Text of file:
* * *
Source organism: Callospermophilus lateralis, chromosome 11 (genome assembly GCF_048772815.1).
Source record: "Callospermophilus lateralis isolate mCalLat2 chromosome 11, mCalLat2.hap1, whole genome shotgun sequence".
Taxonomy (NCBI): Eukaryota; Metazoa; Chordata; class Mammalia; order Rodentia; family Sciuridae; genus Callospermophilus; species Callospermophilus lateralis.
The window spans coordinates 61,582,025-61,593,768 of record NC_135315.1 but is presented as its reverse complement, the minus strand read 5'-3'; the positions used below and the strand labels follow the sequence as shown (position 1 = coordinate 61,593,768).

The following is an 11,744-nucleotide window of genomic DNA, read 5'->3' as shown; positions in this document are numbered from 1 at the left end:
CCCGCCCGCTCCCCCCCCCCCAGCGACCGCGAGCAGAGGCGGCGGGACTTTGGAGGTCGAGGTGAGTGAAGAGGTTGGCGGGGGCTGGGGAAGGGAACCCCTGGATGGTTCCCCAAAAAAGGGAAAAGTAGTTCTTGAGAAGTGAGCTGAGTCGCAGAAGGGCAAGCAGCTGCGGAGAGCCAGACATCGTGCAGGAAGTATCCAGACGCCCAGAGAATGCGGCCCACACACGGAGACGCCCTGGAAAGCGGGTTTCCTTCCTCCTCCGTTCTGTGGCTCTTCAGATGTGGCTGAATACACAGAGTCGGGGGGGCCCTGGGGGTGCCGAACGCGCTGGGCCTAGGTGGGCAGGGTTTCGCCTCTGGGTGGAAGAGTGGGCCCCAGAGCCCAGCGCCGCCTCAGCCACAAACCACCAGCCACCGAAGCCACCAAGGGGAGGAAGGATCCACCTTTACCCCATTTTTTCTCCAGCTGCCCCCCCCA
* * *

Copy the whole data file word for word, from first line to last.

Source organism: Callospermophilus lateralis, chromosome 11 (genome assembly GCF_048772815.1).
Source record: "Callospermophilus lateralis isolate mCalLat2 chromosome 11, mCalLat2.hap1, whole genome shotgun sequence".
Taxonomy (NCBI): Eukaryota; Metazoa; Chordata; class Mammalia; order Rodentia; family Sciuridae; genus Callospermophilus; species Callospermophilus lateralis.
The window spans coordinates 61,582,025-61,593,768 of record NC_135315.1 but is presented as its reverse complement, the minus strand read 5'-3'; the positions used below and the strand labels follow the sequence as shown (position 1 = coordinate 61,593,768).

The following is an 11,744-nucleotide window of genomic DNA, read 5'->3' as shown; positions in this document are numbered from 1 at the left end:
CCCGCCCGCTCCCCCCCCCCCAGCGACCGCGAGCAGAGGCGGCGGGACTTTGGAGGTCGAGGTGAGTGAAGAGGTTGGCGGGGGCTGGGGAAGGGAACCCCTGGATGGTTCCCCAAAAAAGGGAAAAGTAGTTCTTGAGAAGTGAGCTGAGTCGCAGAAGGGCAAGCAGCTGCGGAGAGCCAGACATCGTGCAGGAAGTATCCAGACGCCCAGAGAATGCGGCCCACACACGGAGACGCCCTGGAAAGCGGGTTTCCTTCCTCCTCCGTTCTGTGGCTCTTCAGATGTGGCTGAATACACAGAGTCGGGGGGGCCCTGGGGGTGCCGAACGCGCTGGGCCTAGGTGGGCAGGGTTTCGCCTCTGGGTGGAAGAGTGGGCCCCAGAGCCCAGCGCCGCCTCAGCCACAAACCACCAGCCACCGAAGCCACCAAGGGGAGGAAGGATCCACCTTTACCCCATTTTTTCTCCAGCTGCCCCCCCCA